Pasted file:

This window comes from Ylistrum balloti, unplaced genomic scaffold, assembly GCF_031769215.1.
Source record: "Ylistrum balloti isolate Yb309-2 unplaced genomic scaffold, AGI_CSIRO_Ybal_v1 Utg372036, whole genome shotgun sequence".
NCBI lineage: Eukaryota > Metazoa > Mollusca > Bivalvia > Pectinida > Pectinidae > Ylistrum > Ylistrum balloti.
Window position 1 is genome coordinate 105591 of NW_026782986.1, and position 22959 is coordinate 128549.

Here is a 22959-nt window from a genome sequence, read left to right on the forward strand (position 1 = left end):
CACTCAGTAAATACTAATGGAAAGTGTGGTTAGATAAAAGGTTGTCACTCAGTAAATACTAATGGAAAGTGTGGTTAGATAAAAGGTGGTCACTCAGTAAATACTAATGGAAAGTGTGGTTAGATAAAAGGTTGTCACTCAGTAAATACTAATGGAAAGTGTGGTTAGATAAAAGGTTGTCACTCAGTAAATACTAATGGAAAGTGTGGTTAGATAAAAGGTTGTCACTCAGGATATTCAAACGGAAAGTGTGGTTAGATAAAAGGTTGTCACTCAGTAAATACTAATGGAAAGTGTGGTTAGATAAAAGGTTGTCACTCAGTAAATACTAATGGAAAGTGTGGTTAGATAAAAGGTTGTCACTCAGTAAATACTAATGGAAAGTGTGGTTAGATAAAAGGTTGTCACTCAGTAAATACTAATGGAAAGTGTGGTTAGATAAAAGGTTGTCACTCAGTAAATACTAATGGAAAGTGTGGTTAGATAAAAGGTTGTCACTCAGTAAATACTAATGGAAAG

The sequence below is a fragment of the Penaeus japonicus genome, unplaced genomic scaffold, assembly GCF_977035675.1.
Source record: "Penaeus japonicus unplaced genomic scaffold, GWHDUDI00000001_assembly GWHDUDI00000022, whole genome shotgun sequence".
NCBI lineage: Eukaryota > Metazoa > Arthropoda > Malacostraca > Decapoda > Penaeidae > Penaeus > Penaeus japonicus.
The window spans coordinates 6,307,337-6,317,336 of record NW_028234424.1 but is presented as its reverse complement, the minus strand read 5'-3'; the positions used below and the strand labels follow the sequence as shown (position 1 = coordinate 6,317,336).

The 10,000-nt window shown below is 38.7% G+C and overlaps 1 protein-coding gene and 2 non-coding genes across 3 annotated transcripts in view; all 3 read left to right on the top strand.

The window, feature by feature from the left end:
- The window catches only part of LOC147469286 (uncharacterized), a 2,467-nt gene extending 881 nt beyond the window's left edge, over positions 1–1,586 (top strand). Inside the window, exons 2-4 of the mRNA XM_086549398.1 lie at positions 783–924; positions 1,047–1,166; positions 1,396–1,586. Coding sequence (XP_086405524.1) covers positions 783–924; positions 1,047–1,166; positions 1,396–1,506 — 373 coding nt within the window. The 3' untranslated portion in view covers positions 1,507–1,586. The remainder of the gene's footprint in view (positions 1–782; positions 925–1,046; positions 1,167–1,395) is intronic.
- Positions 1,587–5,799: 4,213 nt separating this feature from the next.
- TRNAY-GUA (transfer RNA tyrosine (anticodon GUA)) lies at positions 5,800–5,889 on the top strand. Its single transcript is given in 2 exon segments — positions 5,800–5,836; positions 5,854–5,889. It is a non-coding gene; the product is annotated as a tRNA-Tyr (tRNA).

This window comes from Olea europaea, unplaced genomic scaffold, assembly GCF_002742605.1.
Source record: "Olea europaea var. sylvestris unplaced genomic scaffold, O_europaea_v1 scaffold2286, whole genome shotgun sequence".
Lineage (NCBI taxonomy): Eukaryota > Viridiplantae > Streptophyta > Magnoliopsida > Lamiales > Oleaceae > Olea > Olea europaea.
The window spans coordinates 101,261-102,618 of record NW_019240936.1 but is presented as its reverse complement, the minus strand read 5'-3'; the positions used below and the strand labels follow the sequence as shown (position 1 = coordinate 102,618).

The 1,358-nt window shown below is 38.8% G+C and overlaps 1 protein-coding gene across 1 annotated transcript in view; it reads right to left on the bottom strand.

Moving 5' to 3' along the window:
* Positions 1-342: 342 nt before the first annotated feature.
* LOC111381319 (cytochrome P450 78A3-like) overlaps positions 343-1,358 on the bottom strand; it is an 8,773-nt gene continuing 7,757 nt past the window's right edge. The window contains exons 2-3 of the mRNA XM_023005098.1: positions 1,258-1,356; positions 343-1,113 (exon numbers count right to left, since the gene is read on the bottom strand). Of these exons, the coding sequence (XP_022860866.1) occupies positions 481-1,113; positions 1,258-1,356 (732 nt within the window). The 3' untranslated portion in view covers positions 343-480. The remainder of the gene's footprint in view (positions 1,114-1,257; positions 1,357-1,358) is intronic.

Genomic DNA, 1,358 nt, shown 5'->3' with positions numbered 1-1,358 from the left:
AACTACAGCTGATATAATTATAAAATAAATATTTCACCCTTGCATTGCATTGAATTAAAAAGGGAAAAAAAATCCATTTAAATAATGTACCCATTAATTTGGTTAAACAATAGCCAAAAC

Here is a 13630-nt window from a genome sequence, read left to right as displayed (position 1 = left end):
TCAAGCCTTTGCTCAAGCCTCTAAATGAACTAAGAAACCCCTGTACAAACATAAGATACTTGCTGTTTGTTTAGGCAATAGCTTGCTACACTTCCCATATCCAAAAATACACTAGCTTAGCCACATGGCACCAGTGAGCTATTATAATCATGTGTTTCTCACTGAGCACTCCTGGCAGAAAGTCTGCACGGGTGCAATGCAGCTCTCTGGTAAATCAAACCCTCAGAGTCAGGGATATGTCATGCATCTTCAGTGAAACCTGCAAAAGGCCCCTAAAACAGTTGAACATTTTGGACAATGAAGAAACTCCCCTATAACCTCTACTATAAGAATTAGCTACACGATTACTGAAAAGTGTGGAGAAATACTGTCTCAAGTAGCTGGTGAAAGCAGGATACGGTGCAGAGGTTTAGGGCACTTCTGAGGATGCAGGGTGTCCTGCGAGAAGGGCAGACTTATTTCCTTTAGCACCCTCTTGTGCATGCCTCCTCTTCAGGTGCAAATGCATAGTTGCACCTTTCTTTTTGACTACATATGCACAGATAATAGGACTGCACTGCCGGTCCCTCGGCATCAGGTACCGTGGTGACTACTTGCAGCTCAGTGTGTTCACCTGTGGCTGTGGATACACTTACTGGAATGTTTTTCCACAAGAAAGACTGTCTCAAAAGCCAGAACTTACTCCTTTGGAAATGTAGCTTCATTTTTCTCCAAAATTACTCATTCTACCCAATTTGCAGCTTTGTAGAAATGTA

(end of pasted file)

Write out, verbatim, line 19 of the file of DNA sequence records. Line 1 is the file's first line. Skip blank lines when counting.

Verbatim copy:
The window spans coordinates 101,261-102,618 of record NW_019240936.1 but is presented as its reverse complement, the minus strand read 5'-3'; the positions used below and the strand labels follow the sequence as shown (position 1 = coordinate 102,618).